Five months after the Blackhawks pushed out Joel Quenneville, the Panthers championed him as a hero who could transform their organization.
“This is a once-in-a-lifetime opportunity,” said general manager Dale Tallon, who actually has done this twice in his lifetime after hiring Quenneville to coach the Hawks in 2008. “This franchise needed this. We want to be relevant. We want to win.”
Quenneville certainly has experience in that department. He has the second-most wins in NHL history and captured three Stanley Cups during his decade with the Hawks. He’s a Chicago legend, and his iconic mustache rivals that of even Mike Ditka.
Hawks players waited all season to see where he’d land, many saying they hoped he’d be back in the NHL quickly. There was a rumor in December that the Flyers were set to hire Quenneville, but nothing more.
“I guess first reaction would be happy for him, you know?” Patrick Kane said Sunday as the news came out. “Happy for Dale, as well. I’m sure they’ll put together a good team and win a lot of games.”
Quenneville was looking for a team that could contend for a title and reiterated that the Panthers fit that requirement, saying, “I meant that, and I believe it.” They aren’t widely thought of as being in that stratosphere after missing the playoffs for the third consecutive season, but he sees a roster on the rise.
It looks similar to the Hawks’ roster when he took over after they missed the playoffs with rookies Kane and Jonathan Toews, as well as promising young defensemen Duncan Keith and Brent Seabrook. That core went to the conference finals in Quenneville’s first season and won it all in 2010.
“Lot of parallels,” he said. “That’s the next level, that’s the next step that we need to take. It was a special time, and I was fortunate to be in that spot and I feel there’s some key ingredients here that are very close to the same type of lines that we had in Chicago.”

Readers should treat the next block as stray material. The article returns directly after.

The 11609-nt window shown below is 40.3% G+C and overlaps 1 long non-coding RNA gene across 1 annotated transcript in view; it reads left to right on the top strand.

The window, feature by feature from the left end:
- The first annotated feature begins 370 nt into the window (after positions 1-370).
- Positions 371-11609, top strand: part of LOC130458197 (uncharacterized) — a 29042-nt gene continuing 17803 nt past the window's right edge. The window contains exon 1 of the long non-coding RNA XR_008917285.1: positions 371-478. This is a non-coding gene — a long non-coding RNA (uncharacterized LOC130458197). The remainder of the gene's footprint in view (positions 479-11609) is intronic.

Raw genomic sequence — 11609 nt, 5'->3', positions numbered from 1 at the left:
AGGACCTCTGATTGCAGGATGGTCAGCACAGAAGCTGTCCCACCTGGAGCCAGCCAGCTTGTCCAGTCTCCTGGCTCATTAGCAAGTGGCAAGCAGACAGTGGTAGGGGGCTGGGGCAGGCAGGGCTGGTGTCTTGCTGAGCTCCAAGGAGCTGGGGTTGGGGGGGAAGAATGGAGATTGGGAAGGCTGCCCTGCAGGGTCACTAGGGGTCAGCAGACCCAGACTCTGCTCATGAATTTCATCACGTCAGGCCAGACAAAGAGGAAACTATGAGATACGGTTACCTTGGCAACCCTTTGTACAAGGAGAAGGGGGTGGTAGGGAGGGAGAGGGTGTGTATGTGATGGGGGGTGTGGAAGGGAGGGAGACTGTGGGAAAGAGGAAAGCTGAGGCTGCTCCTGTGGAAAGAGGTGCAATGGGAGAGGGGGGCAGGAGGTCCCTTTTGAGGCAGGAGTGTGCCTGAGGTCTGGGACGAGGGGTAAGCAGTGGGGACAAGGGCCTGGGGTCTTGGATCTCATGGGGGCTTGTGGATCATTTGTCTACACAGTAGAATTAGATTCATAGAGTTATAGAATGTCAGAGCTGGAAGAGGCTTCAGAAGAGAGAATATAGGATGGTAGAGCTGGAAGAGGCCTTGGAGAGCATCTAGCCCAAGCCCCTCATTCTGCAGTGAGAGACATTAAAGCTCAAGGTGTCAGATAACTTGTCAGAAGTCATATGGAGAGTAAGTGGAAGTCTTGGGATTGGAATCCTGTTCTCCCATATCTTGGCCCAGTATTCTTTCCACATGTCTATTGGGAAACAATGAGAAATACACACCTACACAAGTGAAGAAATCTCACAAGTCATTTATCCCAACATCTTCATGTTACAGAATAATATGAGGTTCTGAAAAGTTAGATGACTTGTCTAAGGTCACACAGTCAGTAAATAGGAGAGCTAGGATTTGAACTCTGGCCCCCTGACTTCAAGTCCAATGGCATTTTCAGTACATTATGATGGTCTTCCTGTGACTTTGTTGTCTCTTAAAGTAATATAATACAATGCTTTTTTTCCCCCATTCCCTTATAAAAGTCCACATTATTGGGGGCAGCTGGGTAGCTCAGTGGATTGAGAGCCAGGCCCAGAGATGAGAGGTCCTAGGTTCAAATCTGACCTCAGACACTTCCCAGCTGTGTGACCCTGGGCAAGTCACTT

The Panthers went 36-32-14 for 86 points — two better than the Hawks — this season and finished 10th in the Eastern Conference, but they have ascending talents Aleksander Barkov, Jonathan Huberdeau, Vincent Trocheck and Aaron Ekblad. They also are expected to be a major player in free agency and have been linked to Artemi Panarin and goaltender Sergei Bobrovsky.
As Tallon noted, the team is tired of prolonged rebuilds and is positioned to go for it next season. That’s why this might be a better fit for Quenneville than it seems on the surface.
“I’m not firing another coach, OK?” Tallon said. “I’m 68 years old. He’s 60. We’re going to do this right. We’re going to ride off into the sunset here with a couple of those Cups. That’s the goal.”
Tallon wasn’t around to see the Hawks team he assembled win the Cup in 2010. He essentially was exiled after a demotion before that season, but Quenneville called him from the locker-room celebration. Tallon later set his mind on a reunion in the hope that they could make it happen together down the road.
“So for this to come together, it’s kind of — I believe in fate, and I believe good things happen to good people and this is meant to be,” Tallon said. “I can’t tell you how excited I am.”